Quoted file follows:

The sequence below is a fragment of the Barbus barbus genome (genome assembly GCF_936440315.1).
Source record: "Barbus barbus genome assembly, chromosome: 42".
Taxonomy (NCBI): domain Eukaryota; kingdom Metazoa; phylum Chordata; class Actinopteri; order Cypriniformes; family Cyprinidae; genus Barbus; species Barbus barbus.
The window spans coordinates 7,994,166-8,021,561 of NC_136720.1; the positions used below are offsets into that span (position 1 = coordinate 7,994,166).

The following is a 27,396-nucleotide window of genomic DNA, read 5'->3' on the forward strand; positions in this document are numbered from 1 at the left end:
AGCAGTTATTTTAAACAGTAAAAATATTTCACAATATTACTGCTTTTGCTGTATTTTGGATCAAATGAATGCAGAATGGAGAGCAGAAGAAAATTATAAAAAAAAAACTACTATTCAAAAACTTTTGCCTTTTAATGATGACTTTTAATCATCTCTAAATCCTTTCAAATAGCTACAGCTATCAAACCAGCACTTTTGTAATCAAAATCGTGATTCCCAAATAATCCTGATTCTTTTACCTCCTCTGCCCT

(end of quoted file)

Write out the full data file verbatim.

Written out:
The sequence below is a fragment of the Barbus barbus genome (genome assembly GCF_936440315.1).
Source record: "Barbus barbus genome assembly, chromosome: 42".
Taxonomy (NCBI): domain Eukaryota; kingdom Metazoa; phylum Chordata; class Actinopteri; order Cypriniformes; family Cyprinidae; genus Barbus; species Barbus barbus.
The window spans coordinates 7,994,166-8,021,561 of NC_136720.1; the positions used below are offsets into that span (position 1 = coordinate 7,994,166).

The following is a 27,396-nucleotide window of genomic DNA, read 5'->3' on the forward strand; positions in this document are numbered from 1 at the left end:
AGCAGTTATTTTAAACAGTAAAAATATTTCACAATATTACTGCTTTTGCTGTATTTTGGATCAAATGAATGCAGAATGGAGAGCAGAAGAAAATTATAAAAAAAAAACTACTATTCAAAAACTTTTGCCTTTTAATGATGACTTTTAATCATCTCTAAATCCTTTCAAATAGCTACAGCTATCAAACCAGCACTTTTGTAATCAAAATCGTGATTCCCAAATAATCCTGATTCTTTTACCTCCTCTGCCCT